I have reflected a great deal during this season of Advent; the awaiting the glorious celebrations of Christmas and what they truly represent. I fondly remember how, as a young boy, I could not wait for Christmas to come. I do not remember visiting or sitting on Santa Claus’s lap, but I do remember the near uncontrolled anticipation of what Santa was going to bring me for Christmas.
When I was a young parent, my emotions for Christmas were mixed. On one hand, I could not wait to see my children’s reactions to what Santa brought for them; this is truly a special time of year for children. It is also a very instructional time for children, because anticipation is a great aspect of our lives at any age.
My other mixed emotion about Christmas was one of disappointment and anguish; not at the coming of Santa, but the payment of bills. I have my own retail photography business and a retail camera shop. Would I sell enough goods to pay the bills? Would the customers flock to my door to spend their Christmas dollars and put my anguish to rest? More often than not, I had to run deep discount sales after New Year’s Day to pay the bills.
As a result, my Christmas days were a combination of happiness, joy, worry, and above all, fatigue. This fatigue was the result of being open for twelve to fourteen hours a day for the month prior to Christmas, which included Sundays; although on Sundays, I did not open until after I attended church services with my family.
I closed my business twenty-five years ago and became a high school teacher and then a college professor. My anguish and fatigue left me, but the feeling that Christmas was a chore took several years to be replaced by a new feeling of anticipation, the awaiting of the coming of the renewed spirit of God’s love. Being out of the retail business gave me more time to devote to volunteer work; this took the form of being very active in our church community.
The material anticipation of Christmas was replaced by the spiritual anticipation of something much greater. Christmas was replaced by Advent. Advent is a time of anticipation and waiting; patience and meditation. I am not one of the Christians who believe that Jesus is reborn every year; but I do believe that the spirit of Jesus is reborn and enlarged by the myriad of celebrations each Sunday morning as we, as a community, light the advent candles, awaiting the spiritual blessings that this season gives us.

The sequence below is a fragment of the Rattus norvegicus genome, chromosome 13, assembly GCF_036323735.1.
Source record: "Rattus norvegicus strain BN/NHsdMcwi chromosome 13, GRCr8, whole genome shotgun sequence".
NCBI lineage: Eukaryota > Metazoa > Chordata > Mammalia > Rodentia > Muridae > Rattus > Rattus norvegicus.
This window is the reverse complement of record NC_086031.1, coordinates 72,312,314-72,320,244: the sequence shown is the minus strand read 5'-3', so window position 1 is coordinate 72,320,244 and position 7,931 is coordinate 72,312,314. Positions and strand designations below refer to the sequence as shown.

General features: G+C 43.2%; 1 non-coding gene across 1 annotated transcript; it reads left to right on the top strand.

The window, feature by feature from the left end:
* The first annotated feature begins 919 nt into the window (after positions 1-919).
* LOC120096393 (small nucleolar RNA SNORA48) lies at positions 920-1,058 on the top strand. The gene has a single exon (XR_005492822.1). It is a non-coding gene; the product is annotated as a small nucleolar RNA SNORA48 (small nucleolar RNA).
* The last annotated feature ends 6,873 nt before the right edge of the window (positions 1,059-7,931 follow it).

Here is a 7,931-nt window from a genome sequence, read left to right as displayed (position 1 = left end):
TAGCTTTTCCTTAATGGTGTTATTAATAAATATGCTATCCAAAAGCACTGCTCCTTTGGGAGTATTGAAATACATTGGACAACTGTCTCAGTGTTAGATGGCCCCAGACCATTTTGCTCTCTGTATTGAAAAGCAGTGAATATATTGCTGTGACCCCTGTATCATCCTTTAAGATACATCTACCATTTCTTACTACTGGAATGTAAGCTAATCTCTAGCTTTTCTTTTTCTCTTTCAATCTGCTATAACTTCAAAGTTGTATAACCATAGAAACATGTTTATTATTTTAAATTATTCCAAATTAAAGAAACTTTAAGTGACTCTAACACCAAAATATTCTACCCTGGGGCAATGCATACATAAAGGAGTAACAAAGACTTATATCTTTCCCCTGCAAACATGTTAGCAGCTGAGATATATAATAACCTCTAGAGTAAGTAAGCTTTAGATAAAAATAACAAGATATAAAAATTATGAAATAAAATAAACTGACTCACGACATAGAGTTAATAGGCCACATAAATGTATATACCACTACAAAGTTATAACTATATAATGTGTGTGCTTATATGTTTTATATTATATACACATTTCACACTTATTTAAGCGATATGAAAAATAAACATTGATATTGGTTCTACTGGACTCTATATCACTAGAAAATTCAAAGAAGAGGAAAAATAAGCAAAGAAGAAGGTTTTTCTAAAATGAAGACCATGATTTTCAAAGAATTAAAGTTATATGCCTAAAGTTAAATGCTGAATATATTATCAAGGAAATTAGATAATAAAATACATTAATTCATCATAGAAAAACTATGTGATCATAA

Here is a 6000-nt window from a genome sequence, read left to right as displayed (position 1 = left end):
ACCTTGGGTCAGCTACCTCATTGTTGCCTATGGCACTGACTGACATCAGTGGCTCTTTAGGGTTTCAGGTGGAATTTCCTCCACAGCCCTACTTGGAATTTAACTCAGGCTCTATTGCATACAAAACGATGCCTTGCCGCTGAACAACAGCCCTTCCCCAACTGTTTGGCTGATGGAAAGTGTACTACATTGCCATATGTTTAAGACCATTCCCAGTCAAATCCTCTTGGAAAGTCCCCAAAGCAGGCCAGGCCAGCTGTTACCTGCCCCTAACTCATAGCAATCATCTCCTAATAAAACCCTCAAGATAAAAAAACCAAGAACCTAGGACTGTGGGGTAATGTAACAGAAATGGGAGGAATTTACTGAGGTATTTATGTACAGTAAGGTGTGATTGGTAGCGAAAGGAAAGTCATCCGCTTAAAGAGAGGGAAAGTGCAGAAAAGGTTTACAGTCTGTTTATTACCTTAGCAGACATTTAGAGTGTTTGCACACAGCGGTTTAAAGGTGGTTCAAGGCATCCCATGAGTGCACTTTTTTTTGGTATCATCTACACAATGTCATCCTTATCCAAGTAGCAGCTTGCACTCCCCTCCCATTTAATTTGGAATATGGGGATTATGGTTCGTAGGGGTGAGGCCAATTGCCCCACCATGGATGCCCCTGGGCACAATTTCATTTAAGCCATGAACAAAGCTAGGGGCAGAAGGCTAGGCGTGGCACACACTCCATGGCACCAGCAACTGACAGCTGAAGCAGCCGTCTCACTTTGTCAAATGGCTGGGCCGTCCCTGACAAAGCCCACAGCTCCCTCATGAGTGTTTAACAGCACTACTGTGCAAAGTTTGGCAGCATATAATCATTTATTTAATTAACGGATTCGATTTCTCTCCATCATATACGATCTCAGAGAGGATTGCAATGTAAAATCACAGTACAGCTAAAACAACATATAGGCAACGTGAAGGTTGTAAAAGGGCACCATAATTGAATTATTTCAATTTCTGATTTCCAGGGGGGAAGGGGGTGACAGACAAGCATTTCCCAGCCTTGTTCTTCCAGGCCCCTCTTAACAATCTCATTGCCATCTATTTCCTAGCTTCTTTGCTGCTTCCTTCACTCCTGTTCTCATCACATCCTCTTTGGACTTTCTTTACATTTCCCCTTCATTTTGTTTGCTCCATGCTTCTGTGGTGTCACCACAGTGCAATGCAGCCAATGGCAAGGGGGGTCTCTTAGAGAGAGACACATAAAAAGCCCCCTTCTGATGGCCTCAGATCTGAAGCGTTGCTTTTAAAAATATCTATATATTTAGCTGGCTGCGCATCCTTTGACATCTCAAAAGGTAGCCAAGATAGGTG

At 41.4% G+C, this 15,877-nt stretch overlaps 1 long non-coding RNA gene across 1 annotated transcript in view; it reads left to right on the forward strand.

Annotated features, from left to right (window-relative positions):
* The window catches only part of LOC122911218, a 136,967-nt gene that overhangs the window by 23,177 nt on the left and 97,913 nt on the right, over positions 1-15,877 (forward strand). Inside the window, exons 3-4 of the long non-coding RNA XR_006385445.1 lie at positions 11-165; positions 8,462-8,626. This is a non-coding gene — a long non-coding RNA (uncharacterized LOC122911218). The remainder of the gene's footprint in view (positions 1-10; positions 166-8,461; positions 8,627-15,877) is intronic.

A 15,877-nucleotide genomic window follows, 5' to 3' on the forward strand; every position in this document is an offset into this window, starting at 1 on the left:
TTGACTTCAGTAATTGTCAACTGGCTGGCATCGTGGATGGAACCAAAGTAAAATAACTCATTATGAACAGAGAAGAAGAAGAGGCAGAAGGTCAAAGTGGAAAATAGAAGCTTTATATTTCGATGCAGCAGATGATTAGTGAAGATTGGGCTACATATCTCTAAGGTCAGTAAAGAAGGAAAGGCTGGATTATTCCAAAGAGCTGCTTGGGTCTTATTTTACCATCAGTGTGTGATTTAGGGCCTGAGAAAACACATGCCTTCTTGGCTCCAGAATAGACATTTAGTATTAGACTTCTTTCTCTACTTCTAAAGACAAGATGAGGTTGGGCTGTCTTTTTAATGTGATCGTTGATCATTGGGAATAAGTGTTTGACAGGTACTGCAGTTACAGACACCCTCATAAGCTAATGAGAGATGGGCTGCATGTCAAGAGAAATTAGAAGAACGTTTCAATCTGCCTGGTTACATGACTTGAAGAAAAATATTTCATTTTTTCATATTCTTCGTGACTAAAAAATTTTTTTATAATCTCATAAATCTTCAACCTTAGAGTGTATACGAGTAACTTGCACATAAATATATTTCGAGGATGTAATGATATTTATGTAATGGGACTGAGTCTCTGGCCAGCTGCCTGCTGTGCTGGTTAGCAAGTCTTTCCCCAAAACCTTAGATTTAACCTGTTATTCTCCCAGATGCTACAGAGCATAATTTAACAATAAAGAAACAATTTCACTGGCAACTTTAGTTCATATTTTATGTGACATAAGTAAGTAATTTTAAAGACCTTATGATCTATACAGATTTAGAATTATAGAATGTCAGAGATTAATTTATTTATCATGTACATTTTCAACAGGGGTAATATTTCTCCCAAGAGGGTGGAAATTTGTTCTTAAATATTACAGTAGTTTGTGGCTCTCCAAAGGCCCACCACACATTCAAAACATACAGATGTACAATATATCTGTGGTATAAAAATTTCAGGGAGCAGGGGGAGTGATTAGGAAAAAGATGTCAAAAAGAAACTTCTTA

I believe that God is with us twenty-four hours a day and seven days a week. When I meditate at night, alone in my den, I can often feel the presence of my (personal) Angel of God (or the Holy Spirit, if you prefer) with me, guiding me into a deeper concentration and appreciation of what my meaning of life is and whether I am on the path that God wants me to pursue. It is a very important part of my day.
Therefore, Advent is special! It is a time for me to renew my dedication to volunteerism; and, God knows with he way the world is going, aid to those who Jesus blessed the most, the poor and forgotten, do need attention. For me, at this time of my life, it is enrolling people in the new Medicaid Expansion program in Virginia, assisting my wife and others in the feeding ministry at our church, and praying for people who need a closer relationship with God; (this is the most important practice I have in my aid to others). Each time I pray for someone to be well, to get a job, to comfort their anxieties, I grow in my own relationship with them, with my family, and most importantly, my relationship with God.
This season of Advent reminds me that Jesus lived among us to raise our concerns for those society leaves behind; to examine our own lives to enlarge our understanding of what we do in our lives and how we can live closer to God’s will; and, to show us that when our physical bodies die, we do not; our spiritual selves,(souls, if you wish) are the eternal creations of God.
I share this meditation with you with the idea of allowing you to understand why I write the way I do and hopefully enrich your lives, as it has mine. I pray that the love and compassion, the warmth, brotherhood, and anticipation we feel at this time of year can live with us throughout the new year.
My brothers and sisters, I wish you a very Merry Christmas.